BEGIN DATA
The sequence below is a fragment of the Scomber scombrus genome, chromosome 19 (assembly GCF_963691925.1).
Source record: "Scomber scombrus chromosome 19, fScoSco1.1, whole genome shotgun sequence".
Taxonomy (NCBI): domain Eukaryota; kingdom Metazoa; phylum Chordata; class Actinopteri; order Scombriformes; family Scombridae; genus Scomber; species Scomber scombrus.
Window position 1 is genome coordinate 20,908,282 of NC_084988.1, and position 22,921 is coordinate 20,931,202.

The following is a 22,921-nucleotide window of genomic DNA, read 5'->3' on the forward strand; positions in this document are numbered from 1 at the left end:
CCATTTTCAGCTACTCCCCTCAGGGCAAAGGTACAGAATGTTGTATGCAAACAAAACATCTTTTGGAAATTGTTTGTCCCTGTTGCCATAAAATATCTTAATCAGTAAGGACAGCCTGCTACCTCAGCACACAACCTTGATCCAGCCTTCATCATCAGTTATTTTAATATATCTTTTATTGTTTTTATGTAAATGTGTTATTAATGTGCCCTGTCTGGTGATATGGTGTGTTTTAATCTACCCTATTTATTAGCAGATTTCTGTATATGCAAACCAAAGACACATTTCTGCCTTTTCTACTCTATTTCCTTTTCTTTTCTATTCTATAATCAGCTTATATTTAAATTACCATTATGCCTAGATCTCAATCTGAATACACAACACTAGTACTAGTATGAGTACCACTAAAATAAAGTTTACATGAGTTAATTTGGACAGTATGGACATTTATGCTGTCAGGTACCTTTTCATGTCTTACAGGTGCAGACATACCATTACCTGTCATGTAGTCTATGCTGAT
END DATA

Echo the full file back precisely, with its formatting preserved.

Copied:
The sequence below is a fragment of the Scomber scombrus genome, chromosome 19 (assembly GCF_963691925.1).
Source record: "Scomber scombrus chromosome 19, fScoSco1.1, whole genome shotgun sequence".
Taxonomy (NCBI): domain Eukaryota; kingdom Metazoa; phylum Chordata; class Actinopteri; order Scombriformes; family Scombridae; genus Scomber; species Scomber scombrus.
Window position 1 is genome coordinate 20,908,282 of NC_084988.1, and position 22,921 is coordinate 20,931,202.

The following is a 22,921-nucleotide window of genomic DNA, read 5'->3' on the forward strand; positions in this document are numbered from 1 at the left end:
CCATTTTCAGCTACTCCCCTCAGGGCAAAGGTACAGAATGTTGTATGCAAACAAAACATCTTTTGGAAATTGTTTGTCCCTGTTGCCATAAAATATCTTAATCAGTAAGGACAGCCTGCTACCTCAGCACACAACCTTGATCCAGCCTTCATCATCAGTTATTTTAATATATCTTTTATTGTTTTTATGTAAATGTGTTATTAATGTGCCCTGTCTGGTGATATGGTGTGTTTTAATCTACCCTATTTATTAGCAGATTTCTGTATATGCAAACCAAAGACACATTTCTGCCTTTTCTACTCTATTTCCTTTTCTTTTCTATTCTATAATCAGCTTATATTTAAATTACCATTATGCCTAGATCTCAATCTGAATACACAACACTAGTACTAGTATGAGTACCACTAAAATAAAGTTTACATGAGTTAATTTGGACAGTATGGACATTTATGCTGTCAGGTACCTTTTCATGTCTTACAGGTGCAGACATACCATTACCTGTCATGTAGTCTATGCTGAT